Well...I guess it's similar to the need to find groups of people we can relate to. I would say that, as a Christian you might compare it to finding a good church community or great Bible study.
Your blog and podcast reflect a love of books. Are you a reader and, if so, what books would you recommend for someone looking into atheism?
I have a voracious appetite for books. I always have. The works of Richard Dawkins had a huge impact on my understanding of the world, evolution, and atheism in general. I was already immersed in the sciences, but The Ancestor's Tale, by Dawkins, clarified the points on which I was fuzzy. But, it's intense reading. You really have to *want* to read it. And, you need some understanding of the scientific method and biology to get the most out of it. Losing Faith in Faith, by Dan Barker, was the first "atheist book" I read and I think it's a great starter book. Although, now, I would recommend the following three books...
1. The God Delusion, by Richard Dawkins
2. Letters to a Christian Nation, by Sam Harris
3. God is Not Great, by Christopher Hitchens
All of these are written in a way that's inviting to the theist reader.
I know your husband is an agnostic-Catholic. How is that working in your home? Was he unhappy about your change in beliefs? If my girl friend came home and said she'd stopped believing in God, I don't know if I would be happy with it.
Pdaddy took it well. We'd both voiced criticisms and doubts...I was just the first of the two of us to put time into researching those doubts. And, it didn't change the basis for our relationship. I know some theist couples base their relationship on serving god or putting God first, but we were never like that. And, our children and friendship (between p-daddy and I) have always been the foundation of our marriage so atheism wasn't a deal breaker.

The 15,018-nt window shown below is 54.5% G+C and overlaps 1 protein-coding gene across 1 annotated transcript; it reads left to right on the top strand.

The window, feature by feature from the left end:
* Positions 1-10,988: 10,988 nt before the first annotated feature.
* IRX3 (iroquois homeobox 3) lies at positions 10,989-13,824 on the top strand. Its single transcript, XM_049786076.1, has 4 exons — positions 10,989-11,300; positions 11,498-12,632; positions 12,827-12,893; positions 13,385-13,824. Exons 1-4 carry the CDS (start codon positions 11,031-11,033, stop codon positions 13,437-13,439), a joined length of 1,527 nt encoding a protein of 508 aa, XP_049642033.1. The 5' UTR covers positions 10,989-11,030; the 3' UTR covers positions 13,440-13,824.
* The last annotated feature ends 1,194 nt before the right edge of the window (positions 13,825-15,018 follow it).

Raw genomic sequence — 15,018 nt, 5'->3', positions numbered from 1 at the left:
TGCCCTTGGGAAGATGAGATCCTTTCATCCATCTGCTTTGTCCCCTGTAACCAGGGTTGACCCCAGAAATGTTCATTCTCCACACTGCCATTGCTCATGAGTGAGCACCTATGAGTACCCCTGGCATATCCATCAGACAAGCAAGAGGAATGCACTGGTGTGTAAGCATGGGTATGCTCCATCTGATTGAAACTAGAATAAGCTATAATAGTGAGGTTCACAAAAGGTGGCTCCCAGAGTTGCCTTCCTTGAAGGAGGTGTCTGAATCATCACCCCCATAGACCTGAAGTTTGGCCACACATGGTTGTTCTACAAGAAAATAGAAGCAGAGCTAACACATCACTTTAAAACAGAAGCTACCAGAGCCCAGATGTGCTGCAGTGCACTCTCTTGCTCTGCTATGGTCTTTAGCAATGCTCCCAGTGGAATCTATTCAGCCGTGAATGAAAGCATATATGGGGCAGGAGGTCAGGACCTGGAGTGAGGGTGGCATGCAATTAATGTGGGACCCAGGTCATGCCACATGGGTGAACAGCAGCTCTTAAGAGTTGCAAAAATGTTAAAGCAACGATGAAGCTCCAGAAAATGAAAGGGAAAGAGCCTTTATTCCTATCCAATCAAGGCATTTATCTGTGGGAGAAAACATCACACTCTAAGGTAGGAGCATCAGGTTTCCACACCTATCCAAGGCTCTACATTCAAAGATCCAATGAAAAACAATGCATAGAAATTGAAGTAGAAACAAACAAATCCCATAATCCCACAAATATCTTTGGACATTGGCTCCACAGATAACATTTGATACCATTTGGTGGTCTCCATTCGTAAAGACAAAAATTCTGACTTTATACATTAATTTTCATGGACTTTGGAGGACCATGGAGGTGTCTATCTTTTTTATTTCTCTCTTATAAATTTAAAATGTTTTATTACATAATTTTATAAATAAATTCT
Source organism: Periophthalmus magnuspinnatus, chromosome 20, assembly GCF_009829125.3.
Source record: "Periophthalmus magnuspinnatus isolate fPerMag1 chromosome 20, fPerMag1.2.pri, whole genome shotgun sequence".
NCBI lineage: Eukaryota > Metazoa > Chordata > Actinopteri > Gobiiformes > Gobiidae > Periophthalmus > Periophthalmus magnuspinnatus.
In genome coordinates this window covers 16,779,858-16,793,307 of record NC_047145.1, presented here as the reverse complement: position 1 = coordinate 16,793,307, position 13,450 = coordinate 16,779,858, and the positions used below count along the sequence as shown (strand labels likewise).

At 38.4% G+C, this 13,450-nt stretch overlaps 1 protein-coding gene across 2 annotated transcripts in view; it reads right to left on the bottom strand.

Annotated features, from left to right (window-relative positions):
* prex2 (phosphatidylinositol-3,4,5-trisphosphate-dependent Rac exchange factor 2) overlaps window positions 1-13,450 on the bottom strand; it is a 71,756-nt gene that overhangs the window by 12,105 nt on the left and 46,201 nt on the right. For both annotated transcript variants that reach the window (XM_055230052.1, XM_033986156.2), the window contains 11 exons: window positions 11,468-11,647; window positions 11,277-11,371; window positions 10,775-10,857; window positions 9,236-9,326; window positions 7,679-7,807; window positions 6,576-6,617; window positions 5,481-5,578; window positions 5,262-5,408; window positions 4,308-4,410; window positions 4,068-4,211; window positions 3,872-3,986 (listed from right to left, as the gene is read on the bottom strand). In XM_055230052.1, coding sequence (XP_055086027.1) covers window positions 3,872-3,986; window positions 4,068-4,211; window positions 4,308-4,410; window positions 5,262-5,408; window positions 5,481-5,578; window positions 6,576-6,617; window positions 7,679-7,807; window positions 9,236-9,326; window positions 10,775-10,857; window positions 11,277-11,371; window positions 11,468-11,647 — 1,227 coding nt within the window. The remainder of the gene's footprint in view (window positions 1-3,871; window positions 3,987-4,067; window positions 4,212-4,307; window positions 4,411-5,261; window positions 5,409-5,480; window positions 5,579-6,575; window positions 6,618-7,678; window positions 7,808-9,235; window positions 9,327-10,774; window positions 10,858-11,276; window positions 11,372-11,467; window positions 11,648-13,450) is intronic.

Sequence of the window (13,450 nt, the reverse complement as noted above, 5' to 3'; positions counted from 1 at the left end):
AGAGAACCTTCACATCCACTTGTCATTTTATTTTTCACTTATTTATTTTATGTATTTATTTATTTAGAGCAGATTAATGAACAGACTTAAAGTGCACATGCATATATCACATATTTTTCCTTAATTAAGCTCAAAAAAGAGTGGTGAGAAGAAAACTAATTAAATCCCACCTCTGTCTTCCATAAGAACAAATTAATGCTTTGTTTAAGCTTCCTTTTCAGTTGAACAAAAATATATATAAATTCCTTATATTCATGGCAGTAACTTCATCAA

You blog about raising children. What makes you an authority and how do you handle the people who question your parenting?
Well, first, I definitely wouldn't define myself as "an authority". I've been a parent for over thirteen years and there are days when I'm not sure I'm doing it right or well. And, I never ask my readers or friends to parent as I do. Families are dynamic. They're constantly changing and evolving, if you will, into something new and different. I find that to be one of the coolest things about parenting - it's never dull. I don't think theists make bad parents. If you can raise a thoughtful, caring, happy child, then I wouldn't dare suggest you change your methodology. As for the "haters" who comment - it's bothering me less and less everyday. In the beginning, I was so conscious of every opinion left on my blog. I also struggled with the thought that there were people out there who thought I was a horrible parent because my children are so important to me. Luckily, I had that support that we talked about above to help me put the blogosphere trolls in perspective. For that, I have to thank Russell Glasser and Matt Dillahunty. There was a point where I was ready to delete the blog and if it weren't for them, I probably would've.
What is it that you think makes the believer-trolls in a tizzy?